When it comes to health care, advocating for yourself or a loved one is a tough job. The danger we face when doing so is that, "we don't know what we don't know", so we don't know the actions we need to take to help us help our self, our loved one and our healthcare providers.
Very few of us have taken time to seriously think about what we need to do, how we need to do it or how we can more effectively interact with our doctors and other healthcare providers. It is important to be very deliberate about everything we do and provide them with the right information, in the right way and at the right time. If we don't, we are at their mercy, hope they ask the right questions and can read between the lines of the information we do provide. Most of us think we can remember everything about our health, but we can't. Studies show we forget at least 50% of what is said during an appointment the minute we leave it. So, how much can we remember from months and years ago?
Years before I started documenting my health, I went through a series of chest x-rays because of some "spots" the doctor was concerned about. I was cleaning out old files that have followed me through many moves a few days ago and found the copies of the results of those x-rays I had completely forgotten about. In 2008 - 2009 I had four very unnecessary CT scans for the same spots, which exposed me to a tremendous amount of radiation that now increases my chances of cancer. Had I remembered the x-ray series done in the 1980's I could have shown my doctors the results of those x-rays, saved the radiation exposure and me and my insurance company a lot of money. It bothers me that I didn't remember those spots and being tested for them as I went through the CT scans over a two year period, but I didn't.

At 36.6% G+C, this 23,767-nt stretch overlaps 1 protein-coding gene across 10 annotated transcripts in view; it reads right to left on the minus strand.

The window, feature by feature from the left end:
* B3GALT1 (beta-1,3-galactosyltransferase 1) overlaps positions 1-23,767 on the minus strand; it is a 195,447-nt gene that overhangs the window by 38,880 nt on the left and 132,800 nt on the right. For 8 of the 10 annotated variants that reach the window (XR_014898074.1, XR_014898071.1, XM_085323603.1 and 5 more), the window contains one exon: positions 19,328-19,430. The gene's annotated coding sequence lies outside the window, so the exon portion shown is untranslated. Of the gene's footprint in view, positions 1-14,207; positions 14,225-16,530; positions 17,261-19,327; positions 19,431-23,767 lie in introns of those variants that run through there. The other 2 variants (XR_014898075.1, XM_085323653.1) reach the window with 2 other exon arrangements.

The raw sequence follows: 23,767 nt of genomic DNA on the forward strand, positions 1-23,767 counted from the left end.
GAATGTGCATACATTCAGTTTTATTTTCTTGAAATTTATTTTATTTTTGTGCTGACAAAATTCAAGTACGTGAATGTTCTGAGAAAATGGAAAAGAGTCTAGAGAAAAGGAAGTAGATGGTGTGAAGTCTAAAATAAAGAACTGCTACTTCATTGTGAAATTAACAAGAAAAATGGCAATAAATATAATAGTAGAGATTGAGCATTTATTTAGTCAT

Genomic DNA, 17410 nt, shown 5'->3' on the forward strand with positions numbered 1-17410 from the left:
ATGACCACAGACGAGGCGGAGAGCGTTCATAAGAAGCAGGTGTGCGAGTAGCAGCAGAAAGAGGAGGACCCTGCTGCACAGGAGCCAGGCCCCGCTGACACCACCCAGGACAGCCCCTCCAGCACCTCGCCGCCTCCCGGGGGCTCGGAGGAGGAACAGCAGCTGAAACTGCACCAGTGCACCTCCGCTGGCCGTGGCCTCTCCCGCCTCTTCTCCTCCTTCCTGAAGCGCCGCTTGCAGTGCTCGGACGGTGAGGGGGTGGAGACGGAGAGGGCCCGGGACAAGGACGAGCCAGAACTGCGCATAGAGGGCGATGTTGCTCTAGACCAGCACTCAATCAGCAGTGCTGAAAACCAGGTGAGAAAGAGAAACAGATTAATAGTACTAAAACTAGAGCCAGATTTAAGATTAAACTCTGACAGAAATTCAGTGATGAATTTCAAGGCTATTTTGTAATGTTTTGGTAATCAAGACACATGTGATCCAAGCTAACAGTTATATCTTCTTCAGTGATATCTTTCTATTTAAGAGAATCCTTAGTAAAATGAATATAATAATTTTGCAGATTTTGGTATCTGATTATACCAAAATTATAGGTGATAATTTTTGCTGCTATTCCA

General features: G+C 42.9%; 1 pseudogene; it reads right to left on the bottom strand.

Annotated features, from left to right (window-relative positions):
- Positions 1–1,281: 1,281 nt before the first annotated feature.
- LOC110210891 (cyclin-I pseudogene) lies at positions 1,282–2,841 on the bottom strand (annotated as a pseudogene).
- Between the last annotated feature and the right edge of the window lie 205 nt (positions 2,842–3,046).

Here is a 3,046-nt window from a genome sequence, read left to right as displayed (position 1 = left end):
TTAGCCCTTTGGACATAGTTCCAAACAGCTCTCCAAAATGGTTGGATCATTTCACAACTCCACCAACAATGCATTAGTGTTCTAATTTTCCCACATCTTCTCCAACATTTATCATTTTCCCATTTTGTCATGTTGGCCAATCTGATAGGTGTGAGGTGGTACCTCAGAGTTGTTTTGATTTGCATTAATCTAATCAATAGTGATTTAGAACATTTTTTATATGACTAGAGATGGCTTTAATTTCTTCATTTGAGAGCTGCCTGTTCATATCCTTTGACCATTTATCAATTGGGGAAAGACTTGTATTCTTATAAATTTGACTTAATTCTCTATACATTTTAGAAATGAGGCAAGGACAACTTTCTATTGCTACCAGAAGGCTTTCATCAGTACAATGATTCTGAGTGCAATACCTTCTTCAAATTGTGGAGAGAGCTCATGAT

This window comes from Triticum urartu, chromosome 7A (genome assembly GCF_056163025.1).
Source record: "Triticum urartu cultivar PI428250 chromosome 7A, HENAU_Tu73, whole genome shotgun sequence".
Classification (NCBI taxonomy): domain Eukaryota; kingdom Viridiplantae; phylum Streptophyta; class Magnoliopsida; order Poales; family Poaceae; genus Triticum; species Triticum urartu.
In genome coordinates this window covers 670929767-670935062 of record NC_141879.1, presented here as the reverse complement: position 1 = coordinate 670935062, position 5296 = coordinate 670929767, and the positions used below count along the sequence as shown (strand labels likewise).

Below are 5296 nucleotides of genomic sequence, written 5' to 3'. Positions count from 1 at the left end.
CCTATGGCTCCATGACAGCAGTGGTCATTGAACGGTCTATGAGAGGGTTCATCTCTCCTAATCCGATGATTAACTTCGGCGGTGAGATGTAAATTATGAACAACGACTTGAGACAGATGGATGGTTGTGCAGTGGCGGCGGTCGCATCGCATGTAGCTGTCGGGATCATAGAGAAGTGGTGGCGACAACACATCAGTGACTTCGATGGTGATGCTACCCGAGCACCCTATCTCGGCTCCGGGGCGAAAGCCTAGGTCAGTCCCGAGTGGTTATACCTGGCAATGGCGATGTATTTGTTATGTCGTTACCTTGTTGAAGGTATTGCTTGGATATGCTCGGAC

By law, doctors can purge our files every seven years and they do, so if you don't have your health records documented no one does. Even if the doctors have kept your records over the years, they are stored in a place far from your current medical records and will most likely never be referred to again. Certainly not during an appointment when the information may be needed.
The moral of the story: You never know when a piece of information from your past can help or even save your life. Document, document, document. How you organize and keep that documentation will make all of the difference.
For further information on documenting your care visit me at www.savvypatienttoolkit.com
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